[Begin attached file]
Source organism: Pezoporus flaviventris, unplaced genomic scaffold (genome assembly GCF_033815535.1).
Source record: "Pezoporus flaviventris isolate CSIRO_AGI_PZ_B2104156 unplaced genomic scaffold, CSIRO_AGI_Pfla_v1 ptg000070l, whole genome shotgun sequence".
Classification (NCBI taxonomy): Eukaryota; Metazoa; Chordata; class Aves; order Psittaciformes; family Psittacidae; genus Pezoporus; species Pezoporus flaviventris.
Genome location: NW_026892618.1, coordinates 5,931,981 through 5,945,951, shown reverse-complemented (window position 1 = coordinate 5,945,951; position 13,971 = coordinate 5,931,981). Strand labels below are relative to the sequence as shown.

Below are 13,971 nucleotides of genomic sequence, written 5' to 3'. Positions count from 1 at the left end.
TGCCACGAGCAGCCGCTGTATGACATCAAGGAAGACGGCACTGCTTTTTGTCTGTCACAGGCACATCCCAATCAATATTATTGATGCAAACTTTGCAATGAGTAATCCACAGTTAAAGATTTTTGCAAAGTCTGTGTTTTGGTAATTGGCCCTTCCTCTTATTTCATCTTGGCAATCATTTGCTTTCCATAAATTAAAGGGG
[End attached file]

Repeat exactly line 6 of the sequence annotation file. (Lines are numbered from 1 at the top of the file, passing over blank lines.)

TGCCACGAGCAGCCGCTGTATGACATCAAGGAAGACGGCACTGCTTTTTGTCTGTCACAGGCACATCCCAATCAATATTATTGATGCAAACTTTGCAATGAGTAATCCACAGTTAAAGATTTTTGCAAAGTCTGTGTTTTGGTAATTGGCCCTTCCTCTTATTTCATCTTGGCAATCATTTGCTTTCCATAAATTAAAGGGG